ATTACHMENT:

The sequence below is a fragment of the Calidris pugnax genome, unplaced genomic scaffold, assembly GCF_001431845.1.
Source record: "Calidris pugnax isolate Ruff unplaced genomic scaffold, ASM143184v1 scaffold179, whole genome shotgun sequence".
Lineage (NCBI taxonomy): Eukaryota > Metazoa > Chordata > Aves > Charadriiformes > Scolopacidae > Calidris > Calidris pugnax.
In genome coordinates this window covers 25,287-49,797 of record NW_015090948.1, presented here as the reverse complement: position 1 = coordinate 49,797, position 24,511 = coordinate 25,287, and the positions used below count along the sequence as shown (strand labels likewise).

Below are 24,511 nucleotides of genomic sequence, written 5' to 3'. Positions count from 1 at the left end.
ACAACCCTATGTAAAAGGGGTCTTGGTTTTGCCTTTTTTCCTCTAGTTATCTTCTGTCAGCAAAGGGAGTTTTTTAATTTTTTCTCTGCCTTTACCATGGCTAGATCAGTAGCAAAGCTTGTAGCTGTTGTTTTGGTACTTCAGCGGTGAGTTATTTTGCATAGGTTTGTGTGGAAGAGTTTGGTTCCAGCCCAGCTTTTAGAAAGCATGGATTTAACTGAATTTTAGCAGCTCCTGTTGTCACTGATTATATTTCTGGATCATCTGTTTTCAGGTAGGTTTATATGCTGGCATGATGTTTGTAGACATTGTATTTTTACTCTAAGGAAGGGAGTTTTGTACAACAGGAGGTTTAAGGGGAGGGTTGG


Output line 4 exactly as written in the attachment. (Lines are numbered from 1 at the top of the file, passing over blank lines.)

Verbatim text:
In genome coordinates this window covers 25,287-49,797 of record NW_015090948.1, presented here as the reverse complement: position 1 = coordinate 49,797, position 24,511 = coordinate 25,287, and the positions used below count along the sequence as shown (strand labels likewise).